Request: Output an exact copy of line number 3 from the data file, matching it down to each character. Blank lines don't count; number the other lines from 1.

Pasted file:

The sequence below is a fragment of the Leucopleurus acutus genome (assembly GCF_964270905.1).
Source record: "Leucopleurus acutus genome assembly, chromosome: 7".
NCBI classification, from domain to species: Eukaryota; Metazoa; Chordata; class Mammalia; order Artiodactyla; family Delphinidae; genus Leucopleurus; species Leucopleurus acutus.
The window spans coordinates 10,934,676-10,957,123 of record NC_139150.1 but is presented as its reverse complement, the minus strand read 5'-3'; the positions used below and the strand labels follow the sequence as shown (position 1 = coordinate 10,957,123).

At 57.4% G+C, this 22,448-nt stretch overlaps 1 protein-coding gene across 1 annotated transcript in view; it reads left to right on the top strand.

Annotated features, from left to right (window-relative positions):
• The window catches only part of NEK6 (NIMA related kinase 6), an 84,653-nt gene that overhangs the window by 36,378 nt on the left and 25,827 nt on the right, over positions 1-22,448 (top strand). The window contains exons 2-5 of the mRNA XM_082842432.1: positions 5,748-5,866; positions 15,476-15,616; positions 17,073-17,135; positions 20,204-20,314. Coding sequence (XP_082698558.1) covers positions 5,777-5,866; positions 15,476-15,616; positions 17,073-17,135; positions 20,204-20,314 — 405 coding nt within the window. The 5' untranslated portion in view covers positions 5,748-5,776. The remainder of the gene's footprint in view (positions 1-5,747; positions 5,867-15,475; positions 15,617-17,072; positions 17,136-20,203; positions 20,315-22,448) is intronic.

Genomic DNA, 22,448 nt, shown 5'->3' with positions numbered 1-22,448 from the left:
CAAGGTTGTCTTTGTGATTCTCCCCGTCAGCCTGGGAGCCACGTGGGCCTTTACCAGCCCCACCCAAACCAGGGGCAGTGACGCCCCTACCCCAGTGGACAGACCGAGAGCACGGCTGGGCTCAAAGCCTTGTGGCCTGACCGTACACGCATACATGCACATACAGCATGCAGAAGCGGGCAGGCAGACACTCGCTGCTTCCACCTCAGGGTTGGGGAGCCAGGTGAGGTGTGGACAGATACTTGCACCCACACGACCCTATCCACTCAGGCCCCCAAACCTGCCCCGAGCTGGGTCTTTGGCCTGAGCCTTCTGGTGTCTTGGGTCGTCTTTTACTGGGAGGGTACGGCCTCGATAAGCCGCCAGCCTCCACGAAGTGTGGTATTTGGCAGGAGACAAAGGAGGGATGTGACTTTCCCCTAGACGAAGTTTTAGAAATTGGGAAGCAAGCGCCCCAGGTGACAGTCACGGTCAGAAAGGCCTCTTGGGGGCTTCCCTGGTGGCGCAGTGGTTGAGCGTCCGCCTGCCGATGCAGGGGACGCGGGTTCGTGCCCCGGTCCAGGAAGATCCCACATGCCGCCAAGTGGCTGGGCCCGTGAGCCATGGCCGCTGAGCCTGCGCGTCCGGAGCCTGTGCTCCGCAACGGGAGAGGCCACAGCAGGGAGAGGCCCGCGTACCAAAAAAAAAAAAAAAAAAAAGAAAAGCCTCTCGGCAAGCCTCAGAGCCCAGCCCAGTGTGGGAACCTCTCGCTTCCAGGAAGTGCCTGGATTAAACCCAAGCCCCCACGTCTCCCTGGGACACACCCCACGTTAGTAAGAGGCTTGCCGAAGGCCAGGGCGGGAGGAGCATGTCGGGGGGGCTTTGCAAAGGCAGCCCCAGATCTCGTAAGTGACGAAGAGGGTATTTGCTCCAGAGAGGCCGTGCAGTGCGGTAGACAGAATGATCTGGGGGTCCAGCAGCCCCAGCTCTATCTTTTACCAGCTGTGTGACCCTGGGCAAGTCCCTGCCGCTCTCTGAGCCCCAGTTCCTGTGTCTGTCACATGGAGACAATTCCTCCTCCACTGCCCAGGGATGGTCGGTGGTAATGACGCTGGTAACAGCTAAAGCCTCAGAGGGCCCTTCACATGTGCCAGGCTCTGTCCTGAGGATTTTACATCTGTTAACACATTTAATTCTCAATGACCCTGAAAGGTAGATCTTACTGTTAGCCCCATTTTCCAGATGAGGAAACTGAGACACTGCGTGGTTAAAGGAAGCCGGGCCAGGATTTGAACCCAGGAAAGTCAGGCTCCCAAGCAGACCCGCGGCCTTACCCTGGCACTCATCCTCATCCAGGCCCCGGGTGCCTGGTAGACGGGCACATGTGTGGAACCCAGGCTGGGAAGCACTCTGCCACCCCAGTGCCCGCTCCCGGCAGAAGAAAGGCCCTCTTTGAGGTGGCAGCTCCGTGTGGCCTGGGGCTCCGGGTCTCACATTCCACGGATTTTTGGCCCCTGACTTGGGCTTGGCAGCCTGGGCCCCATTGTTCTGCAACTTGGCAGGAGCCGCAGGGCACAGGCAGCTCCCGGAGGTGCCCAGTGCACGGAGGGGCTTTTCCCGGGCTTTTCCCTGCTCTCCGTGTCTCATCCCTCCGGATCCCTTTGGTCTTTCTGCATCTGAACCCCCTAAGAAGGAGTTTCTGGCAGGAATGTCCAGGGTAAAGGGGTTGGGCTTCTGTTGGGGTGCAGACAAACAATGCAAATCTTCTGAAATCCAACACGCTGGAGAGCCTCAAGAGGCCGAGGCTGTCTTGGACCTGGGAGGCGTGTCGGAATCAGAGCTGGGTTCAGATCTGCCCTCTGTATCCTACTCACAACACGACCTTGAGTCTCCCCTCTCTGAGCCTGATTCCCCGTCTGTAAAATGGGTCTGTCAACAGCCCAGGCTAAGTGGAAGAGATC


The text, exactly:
NCBI classification, from domain to species: Eukaryota; Metazoa; Chordata; class Mammalia; order Artiodactyla; family Delphinidae; genus Leucopleurus; species Leucopleurus acutus.